Fears of possible Oregon serial killer rise after 6 women found dead in Portland area

Police have recovered the remains of six women in and around Portland, Oregon, since February, prompting fears that a serial killer may be prowling the region.

Police found the remains of Kristin Smith on Feb. 19, Joanna Speaks on April 8, Bridget Webster on April 30, Charity Perry on April 24, Ashley Real on May 7, and a sixth, unidentified woman on April 24.

All were discovered within 75 miles of the Pacific Northwest city. However, Portland’s Police Bureau pushed back on the idea that the cases may be connected.

“While any premature death is concerning, and we will diligently investigate deaths that happen in our jurisdiction in collaboration with the Multnomah County and Oregon State Medical Examiner’s offices, PPB has no reason to believe these six cases are connected,” police said in a statement.

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Perry’s disappearance and death have prompted her mother to raise awareness about her case and the others.

“I know that she didn’t get where she was found on her own,” Diana Allen told Fox News Digital. “And the person or persons that put her there tried very hard to keep her from being found.”

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Perry was homeless and last living out of a tent in Vancouver, Washington, her mother said, about nine miles north of Portland. However, her remains were discovered in a culvert at Ainsworth State Park – 35 miles to the east.

Kristin Smith, 22, went missing on Dec. 22, 2022. Police found her remains in the woods in the Pleasant Valley neighborhood on Feb. 19. Her cause and manner of death have not yet been determined.

Ashley Real, 22, was last seen at a fast-food restaurant in Portland on March 27. Police found her remains on May 7 in Eagle Creek, about 25 miles southeast of Portland. Authorities in Clackamas County, who are also involved in the investigation, have deemed her death suspicious – but it has not been officially ruled a homicide, Portland police noted.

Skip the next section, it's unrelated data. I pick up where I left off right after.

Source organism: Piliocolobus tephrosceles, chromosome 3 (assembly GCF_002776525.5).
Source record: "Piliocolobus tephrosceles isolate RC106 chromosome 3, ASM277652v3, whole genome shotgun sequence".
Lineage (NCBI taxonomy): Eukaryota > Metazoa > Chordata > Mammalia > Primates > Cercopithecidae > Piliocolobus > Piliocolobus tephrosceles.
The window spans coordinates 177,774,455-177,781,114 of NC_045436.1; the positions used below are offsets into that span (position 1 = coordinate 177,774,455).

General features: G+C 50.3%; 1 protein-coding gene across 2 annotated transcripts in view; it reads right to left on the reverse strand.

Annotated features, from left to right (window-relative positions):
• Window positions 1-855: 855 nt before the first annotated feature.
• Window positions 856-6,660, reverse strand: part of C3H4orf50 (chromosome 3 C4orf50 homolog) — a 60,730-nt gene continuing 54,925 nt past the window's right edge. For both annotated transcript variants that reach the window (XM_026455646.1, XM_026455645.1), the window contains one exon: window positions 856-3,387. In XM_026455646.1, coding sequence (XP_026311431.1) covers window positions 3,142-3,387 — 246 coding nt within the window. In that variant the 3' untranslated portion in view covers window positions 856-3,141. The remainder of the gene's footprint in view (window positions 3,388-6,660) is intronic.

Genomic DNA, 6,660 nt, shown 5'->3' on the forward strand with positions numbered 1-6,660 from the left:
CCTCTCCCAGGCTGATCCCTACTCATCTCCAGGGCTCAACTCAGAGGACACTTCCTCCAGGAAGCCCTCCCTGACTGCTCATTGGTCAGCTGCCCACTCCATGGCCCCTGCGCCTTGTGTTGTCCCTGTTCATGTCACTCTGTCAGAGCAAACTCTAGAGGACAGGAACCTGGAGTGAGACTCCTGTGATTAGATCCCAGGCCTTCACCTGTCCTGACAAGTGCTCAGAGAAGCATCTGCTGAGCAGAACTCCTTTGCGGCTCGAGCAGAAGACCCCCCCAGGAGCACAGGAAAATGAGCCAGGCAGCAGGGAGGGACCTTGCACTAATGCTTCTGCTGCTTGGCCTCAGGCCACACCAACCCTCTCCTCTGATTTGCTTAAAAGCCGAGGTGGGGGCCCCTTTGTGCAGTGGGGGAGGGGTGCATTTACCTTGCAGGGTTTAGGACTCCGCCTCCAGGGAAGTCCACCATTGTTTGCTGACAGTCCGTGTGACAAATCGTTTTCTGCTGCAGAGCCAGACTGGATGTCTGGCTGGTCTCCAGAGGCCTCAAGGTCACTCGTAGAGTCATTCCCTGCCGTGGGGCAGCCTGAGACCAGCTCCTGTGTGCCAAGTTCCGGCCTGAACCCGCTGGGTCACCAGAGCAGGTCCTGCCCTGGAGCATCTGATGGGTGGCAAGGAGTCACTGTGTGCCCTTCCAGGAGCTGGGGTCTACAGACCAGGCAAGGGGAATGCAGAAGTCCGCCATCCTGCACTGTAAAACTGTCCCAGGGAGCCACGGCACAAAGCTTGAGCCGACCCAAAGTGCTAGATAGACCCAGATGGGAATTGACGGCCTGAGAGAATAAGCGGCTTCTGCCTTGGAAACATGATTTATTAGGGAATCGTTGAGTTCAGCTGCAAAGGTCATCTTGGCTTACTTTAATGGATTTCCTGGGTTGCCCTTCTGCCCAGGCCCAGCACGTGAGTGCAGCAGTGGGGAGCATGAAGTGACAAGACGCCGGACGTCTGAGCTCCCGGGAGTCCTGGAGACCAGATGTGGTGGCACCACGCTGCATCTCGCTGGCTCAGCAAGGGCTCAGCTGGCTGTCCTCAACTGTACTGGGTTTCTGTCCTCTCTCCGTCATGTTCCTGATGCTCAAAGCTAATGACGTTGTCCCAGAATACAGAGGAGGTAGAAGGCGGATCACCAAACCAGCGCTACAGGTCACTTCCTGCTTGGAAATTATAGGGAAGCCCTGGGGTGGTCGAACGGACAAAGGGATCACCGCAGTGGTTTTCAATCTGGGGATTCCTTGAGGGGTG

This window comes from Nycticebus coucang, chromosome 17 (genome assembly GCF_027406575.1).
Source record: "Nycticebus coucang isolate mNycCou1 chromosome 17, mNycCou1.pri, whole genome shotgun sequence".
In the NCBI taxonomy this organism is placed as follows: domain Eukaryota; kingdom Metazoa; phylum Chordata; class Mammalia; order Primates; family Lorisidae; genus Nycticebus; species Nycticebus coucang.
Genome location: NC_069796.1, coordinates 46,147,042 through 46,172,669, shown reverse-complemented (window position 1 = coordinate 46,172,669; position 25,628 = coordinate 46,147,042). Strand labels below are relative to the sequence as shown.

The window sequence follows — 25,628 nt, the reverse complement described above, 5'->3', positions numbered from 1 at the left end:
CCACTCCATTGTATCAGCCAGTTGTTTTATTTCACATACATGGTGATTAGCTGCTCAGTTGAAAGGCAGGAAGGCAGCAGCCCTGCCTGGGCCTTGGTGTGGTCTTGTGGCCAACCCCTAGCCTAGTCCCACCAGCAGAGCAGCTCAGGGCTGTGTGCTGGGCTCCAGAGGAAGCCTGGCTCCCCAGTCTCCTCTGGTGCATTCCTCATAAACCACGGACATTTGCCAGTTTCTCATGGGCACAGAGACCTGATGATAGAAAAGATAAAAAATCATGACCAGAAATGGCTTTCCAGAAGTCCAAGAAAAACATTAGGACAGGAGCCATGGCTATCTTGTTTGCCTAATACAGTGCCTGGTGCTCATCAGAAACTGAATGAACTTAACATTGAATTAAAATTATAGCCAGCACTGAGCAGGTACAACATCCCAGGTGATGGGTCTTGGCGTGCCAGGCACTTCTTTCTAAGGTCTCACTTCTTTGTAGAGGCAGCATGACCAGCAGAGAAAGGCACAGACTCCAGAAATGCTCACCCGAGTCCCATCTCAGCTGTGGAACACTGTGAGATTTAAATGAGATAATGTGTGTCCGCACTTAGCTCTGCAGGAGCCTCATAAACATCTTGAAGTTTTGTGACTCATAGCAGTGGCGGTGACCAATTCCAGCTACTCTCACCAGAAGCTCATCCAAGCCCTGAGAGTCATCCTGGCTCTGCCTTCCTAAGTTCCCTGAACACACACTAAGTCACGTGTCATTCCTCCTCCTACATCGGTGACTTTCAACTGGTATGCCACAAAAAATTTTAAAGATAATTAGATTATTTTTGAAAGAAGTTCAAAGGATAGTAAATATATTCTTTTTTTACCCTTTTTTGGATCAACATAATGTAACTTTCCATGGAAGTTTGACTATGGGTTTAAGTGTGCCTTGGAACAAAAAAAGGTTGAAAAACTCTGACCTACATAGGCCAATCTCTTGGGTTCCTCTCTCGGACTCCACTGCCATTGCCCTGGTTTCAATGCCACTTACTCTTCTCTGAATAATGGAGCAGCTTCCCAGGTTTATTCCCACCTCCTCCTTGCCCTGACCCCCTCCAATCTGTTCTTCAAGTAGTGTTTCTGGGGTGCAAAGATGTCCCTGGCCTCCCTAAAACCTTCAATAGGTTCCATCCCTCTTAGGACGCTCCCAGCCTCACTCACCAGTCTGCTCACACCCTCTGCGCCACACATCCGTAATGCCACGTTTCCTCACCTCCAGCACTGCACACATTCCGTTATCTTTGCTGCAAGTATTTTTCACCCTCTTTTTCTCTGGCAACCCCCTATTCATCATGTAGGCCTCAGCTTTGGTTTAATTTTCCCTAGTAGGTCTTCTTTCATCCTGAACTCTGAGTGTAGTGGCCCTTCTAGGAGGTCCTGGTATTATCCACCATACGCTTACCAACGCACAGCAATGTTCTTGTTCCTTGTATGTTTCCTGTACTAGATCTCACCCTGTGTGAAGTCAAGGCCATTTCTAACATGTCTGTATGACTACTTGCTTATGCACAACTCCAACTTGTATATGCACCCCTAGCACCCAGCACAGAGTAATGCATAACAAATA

Multnomah County authorities declined to give Fox News Digital the autopsy reports on both women Monday, citing the ongoing investigations. Toxicology reports for both victims were also still pending.

The death of a third, unidentified woman found in Portland is not being investigated as a homicide, police said.

“There is no indication that foul play was suspected by the [medical examiner’s] responder on scene, or the officers who were there to assist, and the PPB Homicide Unit has not become involved in the investigation,” police stated.

They are still working to identify her. Police described her as “possibly Native American” or native Alaskan with tattoos of a music note on her chest and a seated Buddha on her right shoulder blade.

Joanna Speaks, 32, was found dead at an abandoned barn in Ridgefield, Washington, on April 8, according to the Clark County Sheriff’s Office. That’s about 23 miles north of Portland.

“There are indications the body was moved to this location,” the sheriff’s office said in a statement. “This is being investigated as a homicide and no further details regarding the circumstances of the body are being released at this time.”

The Clark County Medical Examiner’s Office deemed Speaks’ cause and manner of death a homicide from blunt head and neck injuries.

A search of the National Missing and Unidentified Persons System database revealed at least four other Jane Does were discovered in the region in 2022: a woman in Lowell, Oregon, in May; another in Salem, Oregon, in November; and two more women in Woodland, Washington, in March and April.

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One of them had been struck by a train. Two were found on the side of rural roads and the fourth was found floating in the Columbia River.

“In police parlance, it takes two to create a pattern,” said Joseph Giacalone, a former NYPD sergeant and cold-case investigator now teaching at the John Jay College of Criminal Justice. “So, you look at these and see what could connect them.”

He said the investigation is in its early stages and that police, who have access to more information than the public, will be able to determine the nature of the deaths.

“At the very least, you have six sets of human remains, and you just take it from there and tune out all the noise, meaning the internet and the bloggers and everybody else who wants to turn this into more than it is,” he said.

Fox News’ Haley Chi-Sing contributed to this report.

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